Then I looked at my planner… the next two months were completely filled with obligations.  I was ready and excited for my next step but could not possibly begin it until mid-August.  It was discouraging, but I also knew the months ahead had great opportunities in store- a wedding, a show, 3 teaching opportunities, my debut assistant directing for a camp at a regional theater and a workshop of an original musical.  2 months of insanity and then I could regroup.

It was a Sunday night in June.  The show I was working on at the time involved a big roller skating number. Yup, you read that correctly. I’ve been skating since I was 7 and was pretty comfortable. I was doing silly, potentially dangerous tricks- weaving in, out and around moving targets. I’d fallen but gotten right back up again.

We had the framework for the number and were about to run it one last time.

I was sitting on a stool and got up to get into place.  I stood up the wrong way and lost my footing. My skates flew out from under me and I fell.  Hard. My left arm desperately tried to protect me, attempting to stop the floor palm first with the rest of my body weight crashing down behind it at a perfect right angle. Too perfect.

I didn’t break my wrist.

I destroyed it.

At 2 am I gaped at the X-ray as the nurse in the ER explained that I would definitely need to have surgery, possibly that night. For the first time all evening, I started to shut down. Surgery? This was worse than I thought.

Injuries and ailments are not good for anyone but they are particularly frightening for actors and dancers, of which I am both. Our bodies are our business. Yes, much like hookers, I know but in all seriousness, our bodies are the vessels of our craft. They can make or break you in casting, especially in musical theatre. I was lucky. The injury, recovery and physical rehabilitation would put me out for a few months but I would be able to regain my mobility and strength 100%.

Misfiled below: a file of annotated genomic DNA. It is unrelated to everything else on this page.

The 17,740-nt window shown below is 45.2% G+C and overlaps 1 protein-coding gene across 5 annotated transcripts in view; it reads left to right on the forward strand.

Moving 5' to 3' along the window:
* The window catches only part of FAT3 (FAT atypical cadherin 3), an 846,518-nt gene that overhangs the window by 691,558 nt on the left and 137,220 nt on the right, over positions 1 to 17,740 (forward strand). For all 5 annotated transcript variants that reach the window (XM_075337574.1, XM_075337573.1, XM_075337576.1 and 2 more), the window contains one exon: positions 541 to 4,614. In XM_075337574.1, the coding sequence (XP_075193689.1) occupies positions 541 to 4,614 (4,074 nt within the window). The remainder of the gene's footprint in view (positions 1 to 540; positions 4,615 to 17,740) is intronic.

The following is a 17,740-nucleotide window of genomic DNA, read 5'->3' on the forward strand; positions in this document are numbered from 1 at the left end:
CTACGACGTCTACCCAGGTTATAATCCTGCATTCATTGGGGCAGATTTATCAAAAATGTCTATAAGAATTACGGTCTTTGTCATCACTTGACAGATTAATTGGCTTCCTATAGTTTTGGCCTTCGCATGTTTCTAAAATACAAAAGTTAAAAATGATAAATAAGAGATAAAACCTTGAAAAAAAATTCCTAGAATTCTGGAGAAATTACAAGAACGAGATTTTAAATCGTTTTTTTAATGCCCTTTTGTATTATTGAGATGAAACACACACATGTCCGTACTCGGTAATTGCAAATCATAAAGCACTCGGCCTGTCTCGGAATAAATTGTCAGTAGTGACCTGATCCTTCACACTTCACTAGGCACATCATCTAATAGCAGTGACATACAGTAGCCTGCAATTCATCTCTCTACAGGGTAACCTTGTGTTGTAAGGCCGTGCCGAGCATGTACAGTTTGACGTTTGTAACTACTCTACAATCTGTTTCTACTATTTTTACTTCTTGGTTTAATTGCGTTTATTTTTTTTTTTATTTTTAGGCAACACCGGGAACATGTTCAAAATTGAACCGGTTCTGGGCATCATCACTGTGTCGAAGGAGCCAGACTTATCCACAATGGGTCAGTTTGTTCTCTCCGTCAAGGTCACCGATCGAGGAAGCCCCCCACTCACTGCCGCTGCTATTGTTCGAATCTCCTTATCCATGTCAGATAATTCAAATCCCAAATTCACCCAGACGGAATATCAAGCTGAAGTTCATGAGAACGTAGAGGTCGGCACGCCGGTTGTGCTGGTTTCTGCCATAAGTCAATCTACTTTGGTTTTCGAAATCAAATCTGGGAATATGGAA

I was out of the show. I had to take care of myself. The universe had literally slowed me down, as if to say, “Yeah, you were right, you were doing too much. Stop and take inventory you crazy speed demon!” After surgery, a week of initial recovery and starting physical therapy, I went out to face the world with a metal plate in my wrist, a soft cast and a sling.

The tornado that was July set in with so many new experiences, opportunities and big auditions, navigating it all with a wrist that was out of commission.  I was challenged, exhausted frustrated but I wasn’t booking anything.  I couldn’t help feeling a bit defeated.  I began to question if I was good enough at any of it or if I was ultimately running myself into the ground? Was I chasing this idea of voice over in vain? Were the other people in the acting community passing me by as I ran on a treadmill? Would I ever be able to break into the group of actors who worked consistently with the big companies in town?  Was I a terrible teacher?  Was the break in August what I needed or did I need to completely rethink my career paths?